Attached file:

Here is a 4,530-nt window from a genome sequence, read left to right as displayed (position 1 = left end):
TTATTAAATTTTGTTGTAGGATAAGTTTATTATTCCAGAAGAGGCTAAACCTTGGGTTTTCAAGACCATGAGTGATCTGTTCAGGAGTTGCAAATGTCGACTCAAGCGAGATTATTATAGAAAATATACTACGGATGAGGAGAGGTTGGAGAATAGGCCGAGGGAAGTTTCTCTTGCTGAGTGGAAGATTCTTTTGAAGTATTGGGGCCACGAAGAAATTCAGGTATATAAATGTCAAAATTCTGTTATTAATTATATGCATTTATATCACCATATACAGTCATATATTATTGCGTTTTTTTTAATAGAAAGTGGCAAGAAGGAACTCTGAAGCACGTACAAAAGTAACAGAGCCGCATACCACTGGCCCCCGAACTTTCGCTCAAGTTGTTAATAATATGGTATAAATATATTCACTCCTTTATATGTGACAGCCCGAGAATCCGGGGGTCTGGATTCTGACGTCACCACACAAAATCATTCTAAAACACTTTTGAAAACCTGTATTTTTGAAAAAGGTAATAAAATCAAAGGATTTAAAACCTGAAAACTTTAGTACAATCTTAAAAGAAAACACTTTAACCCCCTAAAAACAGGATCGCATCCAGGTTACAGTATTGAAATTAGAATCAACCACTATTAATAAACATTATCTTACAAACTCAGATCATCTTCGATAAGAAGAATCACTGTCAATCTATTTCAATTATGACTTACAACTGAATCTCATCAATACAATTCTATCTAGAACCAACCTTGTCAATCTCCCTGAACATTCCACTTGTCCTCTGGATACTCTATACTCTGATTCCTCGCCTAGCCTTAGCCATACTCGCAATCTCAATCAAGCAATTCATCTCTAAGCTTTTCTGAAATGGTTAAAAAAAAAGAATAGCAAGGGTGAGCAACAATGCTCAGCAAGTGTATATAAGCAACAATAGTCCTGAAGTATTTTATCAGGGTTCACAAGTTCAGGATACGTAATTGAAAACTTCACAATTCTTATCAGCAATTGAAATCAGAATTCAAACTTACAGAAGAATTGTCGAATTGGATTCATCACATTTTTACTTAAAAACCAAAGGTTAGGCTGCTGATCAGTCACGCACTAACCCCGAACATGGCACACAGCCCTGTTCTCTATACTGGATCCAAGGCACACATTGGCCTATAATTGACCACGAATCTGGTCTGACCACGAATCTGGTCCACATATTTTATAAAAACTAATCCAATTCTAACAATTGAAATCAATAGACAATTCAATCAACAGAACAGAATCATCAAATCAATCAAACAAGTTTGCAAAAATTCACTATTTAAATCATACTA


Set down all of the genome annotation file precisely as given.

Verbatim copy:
Here is a 4,530-nt window from a genome sequence, read left to right as displayed (position 1 = left end):
TTATTAAATTTTGTTGTAGGATAAGTTTATTATTCCAGAAGAGGCTAAACCTTGGGTTTTCAAGACCATGAGTGATCTGTTCAGGAGTTGCAAATGTCGACTCAAGCGAGATTATTATAGAAAATATACTACGGATGAGGAGAGGTTGGAGAATAGGCCGAGGGAAGTTTCTCTTGCTGAGTGGAAGATTCTTTTGAAGTATTGGGGCCACGAAGAAATTCAGGTATATAAATGTCAAAATTCTGTTATTAATTATATGCATTTATATCACCATATACAGTCATATATTATTGCGTTTTTTTTAATAGAAAGTGGCAAGAAGGAACTCTGAAGCACGTACAAAAGTAACAGAGCCGCATACCACTGGCCCCCGAACTTTCGCTCAAGTTGTTAATAATATGGTATAAATATATTCACTCCTTTATATGTGACAGCCCGAGAATCCGGGGGTCTGGATTCTGACGTCACCACACAAAATCATTCTAAAACACTTTTGAAAACCTGTATTTTTGAAAAAGGTAATAAAATCAAAGGATTTAAAACCTGAAAACTTTAGTACAATCTTAAAAGAAAACACTTTAACCCCCTAAAAACAGGATCGCATCCAGGTTACAGTATTGAAATTAGAATCAACCACTATTAATAAACATTATCTTACAAACTCAGATCATCTTCGATAAGAAGAATCACTGTCAATCTATTTCAATTATGACTTACAACTGAATCTCATCAATACAATTCTATCTAGAACCAACCTTGTCAATCTCCCTGAACATTCCACTTGTCCTCTGGATACTCTATACTCTGATTCCTCGCCTAGCCTTAGCCATACTCGCAATCTCAATCAAGCAATTCATCTCTAAGCTTTTCTGAAATGGTTAAAAAAAAAGAATAGCAAGGGTGAGCAACAATGCTCAGCAAGTGTATATAAGCAACAATAGTCCTGAAGTATTTTATCAGGGTTCACAAGTTCAGGATACGTAATTGAAAACTTCACAATTCTTATCAGCAATTGAAATCAGAATTCAAACTTACAGAAGAATTGTCGAATTGGATTCATCACATTTTTACTTAAAAACCAAAGGTTAGGCTGCTGATCAGTCACGCACTAACCCCGAACATGGCACACAGCCCTGTTCTCTATACTGGATCCAAGGCACACATTGGCCTATAATTGACCACGAATCTGGTCTGACCACGAATCTGGTCCACATATTTTATAAAAACTAATCCAATTCTAACAATTGAAATCAATAGACAATTCAATCAACAGAACAGAATCATCAAATCAATCAAACAAGTTTGCAAAAATTCACTATTTAAATCATACTA